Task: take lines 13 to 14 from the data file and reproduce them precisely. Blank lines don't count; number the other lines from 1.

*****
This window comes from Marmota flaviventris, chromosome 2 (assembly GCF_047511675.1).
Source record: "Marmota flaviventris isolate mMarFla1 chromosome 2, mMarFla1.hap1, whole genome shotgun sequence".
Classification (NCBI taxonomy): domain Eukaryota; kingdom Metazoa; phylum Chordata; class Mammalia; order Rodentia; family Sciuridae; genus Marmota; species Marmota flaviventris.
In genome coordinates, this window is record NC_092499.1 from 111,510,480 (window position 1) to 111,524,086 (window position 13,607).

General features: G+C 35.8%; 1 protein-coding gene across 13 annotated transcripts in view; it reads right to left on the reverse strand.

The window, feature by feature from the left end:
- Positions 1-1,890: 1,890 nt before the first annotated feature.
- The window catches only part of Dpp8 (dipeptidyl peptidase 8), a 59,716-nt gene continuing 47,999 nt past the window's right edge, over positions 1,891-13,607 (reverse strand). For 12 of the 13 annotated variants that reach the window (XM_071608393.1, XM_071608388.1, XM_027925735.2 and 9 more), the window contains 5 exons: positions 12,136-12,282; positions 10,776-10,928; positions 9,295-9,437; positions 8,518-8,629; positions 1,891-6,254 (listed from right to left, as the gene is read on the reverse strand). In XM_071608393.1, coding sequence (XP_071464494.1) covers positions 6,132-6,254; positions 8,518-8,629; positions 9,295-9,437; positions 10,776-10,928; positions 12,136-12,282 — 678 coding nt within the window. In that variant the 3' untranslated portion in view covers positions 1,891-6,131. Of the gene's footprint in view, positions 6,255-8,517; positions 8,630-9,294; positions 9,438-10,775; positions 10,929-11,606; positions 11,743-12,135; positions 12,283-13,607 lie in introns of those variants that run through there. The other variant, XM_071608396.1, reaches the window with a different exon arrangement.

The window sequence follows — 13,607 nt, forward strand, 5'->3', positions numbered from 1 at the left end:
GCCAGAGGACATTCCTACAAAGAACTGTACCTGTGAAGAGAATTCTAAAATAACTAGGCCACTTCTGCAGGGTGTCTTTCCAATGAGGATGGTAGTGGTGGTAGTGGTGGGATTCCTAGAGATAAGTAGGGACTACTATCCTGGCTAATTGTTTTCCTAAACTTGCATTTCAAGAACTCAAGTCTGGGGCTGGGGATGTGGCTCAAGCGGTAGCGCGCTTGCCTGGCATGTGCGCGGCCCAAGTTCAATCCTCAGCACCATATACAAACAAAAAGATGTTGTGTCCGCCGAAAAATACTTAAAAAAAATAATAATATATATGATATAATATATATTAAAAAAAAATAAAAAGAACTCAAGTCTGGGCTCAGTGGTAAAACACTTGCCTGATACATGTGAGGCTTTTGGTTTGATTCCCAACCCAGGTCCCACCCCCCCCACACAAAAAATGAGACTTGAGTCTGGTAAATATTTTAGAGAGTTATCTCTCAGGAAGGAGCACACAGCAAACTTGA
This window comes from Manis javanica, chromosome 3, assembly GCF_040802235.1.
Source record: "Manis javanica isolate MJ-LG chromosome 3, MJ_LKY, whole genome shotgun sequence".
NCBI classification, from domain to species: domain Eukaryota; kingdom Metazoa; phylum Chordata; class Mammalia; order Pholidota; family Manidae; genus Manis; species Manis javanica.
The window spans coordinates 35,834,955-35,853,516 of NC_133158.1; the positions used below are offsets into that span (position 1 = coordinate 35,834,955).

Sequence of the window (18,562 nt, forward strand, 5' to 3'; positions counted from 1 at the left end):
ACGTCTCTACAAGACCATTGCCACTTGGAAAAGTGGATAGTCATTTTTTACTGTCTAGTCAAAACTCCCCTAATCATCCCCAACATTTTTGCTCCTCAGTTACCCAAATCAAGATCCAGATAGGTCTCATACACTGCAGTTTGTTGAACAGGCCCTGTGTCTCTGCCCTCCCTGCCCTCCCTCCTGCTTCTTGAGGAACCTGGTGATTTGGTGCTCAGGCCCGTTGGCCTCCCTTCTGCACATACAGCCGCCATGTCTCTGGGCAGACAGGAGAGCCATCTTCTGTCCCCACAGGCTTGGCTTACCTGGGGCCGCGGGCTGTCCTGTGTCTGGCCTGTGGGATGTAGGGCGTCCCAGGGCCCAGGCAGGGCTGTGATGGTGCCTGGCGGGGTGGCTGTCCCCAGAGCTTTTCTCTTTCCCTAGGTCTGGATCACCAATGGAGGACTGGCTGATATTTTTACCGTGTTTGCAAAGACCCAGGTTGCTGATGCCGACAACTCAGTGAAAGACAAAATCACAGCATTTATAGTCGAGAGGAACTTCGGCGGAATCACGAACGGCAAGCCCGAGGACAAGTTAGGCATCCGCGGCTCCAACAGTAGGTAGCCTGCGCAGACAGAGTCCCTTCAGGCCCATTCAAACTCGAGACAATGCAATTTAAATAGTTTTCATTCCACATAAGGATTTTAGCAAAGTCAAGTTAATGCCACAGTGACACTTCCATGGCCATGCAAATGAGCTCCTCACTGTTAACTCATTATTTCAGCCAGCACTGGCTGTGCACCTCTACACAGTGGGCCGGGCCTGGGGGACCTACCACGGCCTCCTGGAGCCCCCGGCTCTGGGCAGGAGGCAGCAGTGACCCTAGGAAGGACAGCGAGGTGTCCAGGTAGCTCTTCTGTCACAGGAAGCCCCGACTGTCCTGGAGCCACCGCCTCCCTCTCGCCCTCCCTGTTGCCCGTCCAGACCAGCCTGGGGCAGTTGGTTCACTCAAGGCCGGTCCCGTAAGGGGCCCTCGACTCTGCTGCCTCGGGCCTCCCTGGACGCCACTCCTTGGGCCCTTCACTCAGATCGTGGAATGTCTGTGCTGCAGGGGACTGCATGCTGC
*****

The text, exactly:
NCBI classification, from domain to species: domain Eukaryota; kingdom Metazoa; phylum Chordata; class Mammalia; order Pholidota; family Manidae; genus Manis; species Manis javanica.
The window spans coordinates 35,834,955-35,853,516 of NC_133158.1; the positions used below are offsets into that span (position 1 = coordinate 35,834,955).